One of the Metroplex's major landfills is reaching capacity. Now, moves are being made to prepare for its closure.
The DFW Landfill in Lewisville was built in 1972 and has operated for the past 47 years. But now, the landfill is expected to reach capacity sometime in the next three years.
"Through careful planning, recycling, and other diversion methods, the landfill has lasted several years longer than expected," said Greta Calvery, senior public affairs manager for Waste Management, which operates the landfill.
It's bringing to attention the amount of trash we each produce in our homes.
According to Texas Commission on Environmental Quality data, 1.56 million tons of waste was brought to DFW landfill in 2018.
"The volume has been steadily increasing over the years with the population and construction increases but with diversion efforts, the percent increase has been less than the amount of population increase percentage," Calvery said.
With about three years to closure, the landfill is starting to scale back on trash input starting with the city of Highland Village. That city works with a third-party contractor while other cities that use the landfill — like Lewisville — work directly with WM.
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City officials with Highland Village said they received a letter in the mail in September from WM, notifying them of the situation.
The letter reads, "Because of limited remaining airspace capacity, we will no longer accept your waste at the DFW Landfill after December 31, 2019...This advance notification is being made to allow our valued customers enough time to take the necessary action to locate alternative disposal options effective January 1, 2020.”
Scott Kriston, the Highland Village public works director, said their contractor — Community Waste Disposal — is now in talks to start moving trash to the City of Denton landfill instead.
Kriston said there are several landfills in the area, some have lifespans lasting several more decades.
And efforts are being made to understand more about the future of trash in our area.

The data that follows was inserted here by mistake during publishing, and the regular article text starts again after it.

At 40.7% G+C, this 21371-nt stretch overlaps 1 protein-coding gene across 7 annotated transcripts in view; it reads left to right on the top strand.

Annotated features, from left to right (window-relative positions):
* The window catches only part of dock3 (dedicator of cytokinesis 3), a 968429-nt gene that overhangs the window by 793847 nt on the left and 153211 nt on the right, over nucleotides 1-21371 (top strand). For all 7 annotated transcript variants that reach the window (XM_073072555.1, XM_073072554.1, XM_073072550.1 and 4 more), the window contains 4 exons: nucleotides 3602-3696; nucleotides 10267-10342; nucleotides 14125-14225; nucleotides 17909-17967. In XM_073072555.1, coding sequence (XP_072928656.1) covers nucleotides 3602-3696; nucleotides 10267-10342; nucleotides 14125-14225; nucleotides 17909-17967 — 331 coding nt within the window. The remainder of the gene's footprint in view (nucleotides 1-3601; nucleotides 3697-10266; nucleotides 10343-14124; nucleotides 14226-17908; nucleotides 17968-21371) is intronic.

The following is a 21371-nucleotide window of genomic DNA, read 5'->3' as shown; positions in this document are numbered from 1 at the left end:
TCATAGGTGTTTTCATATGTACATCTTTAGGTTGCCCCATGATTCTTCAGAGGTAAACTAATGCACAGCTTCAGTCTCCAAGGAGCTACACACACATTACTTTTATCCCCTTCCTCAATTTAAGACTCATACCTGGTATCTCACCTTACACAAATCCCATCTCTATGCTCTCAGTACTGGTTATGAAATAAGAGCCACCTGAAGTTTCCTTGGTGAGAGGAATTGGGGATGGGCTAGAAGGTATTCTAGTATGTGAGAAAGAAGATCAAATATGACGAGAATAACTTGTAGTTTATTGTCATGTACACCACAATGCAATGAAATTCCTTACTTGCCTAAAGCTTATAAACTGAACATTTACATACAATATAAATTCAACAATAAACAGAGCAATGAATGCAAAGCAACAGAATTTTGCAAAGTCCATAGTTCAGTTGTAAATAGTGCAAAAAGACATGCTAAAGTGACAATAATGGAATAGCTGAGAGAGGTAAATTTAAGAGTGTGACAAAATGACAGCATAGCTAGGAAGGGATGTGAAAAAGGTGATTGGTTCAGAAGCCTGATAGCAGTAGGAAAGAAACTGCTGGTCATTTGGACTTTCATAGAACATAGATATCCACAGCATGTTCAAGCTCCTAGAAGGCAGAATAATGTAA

Calvery said the NCTCOG (North Central Texas Council of Governments) has recently reviewed reports and has established a committee as part of the Resource Conservation Council that is looking at the lifespan and availability of disposal options for this region.
"This is certainly is an eye-opener to the world's trash problem," said Calvery.
That's why WM is urging communities to reduce their trash output.
A good way to do that is recycling the right materials.
"If people recycled properly all of the acceptable materials in their curbside and community programs, waste would be drastically reduced," said Calvery. "Other options for further reduction include composting yard waste, brush, and other organic materials and simply buying more responsibly."
To learn more about reducing your own trash, WM has a website with information to help: www.RecycleOftenRecycleRight.com.
According to WM, the company has invested over a billion dollars into their recycling infrastructure, with over $100 million invested in 2018.
There are plans to invest over $100 million this year, with plans for three new recycling facilities and planned upgrades to existing facilities to handle more material, more efficiently.
Waste Management will continue to monitor and operate the DFW landfill during and even after its closure. Calvery said they will be working with the City of Lewisville to connect to their trails system as part of a partnership with them.
The landfill also operates as an energy source of sorts. Currently, WM controls odors by extracting gas produced by the decomposing trash. The landfill has 167 gas wells and runs two landfill gas-to-energy facilities with the gas collected on site. This creates enough energy to power approximately 5,000 homes in the area.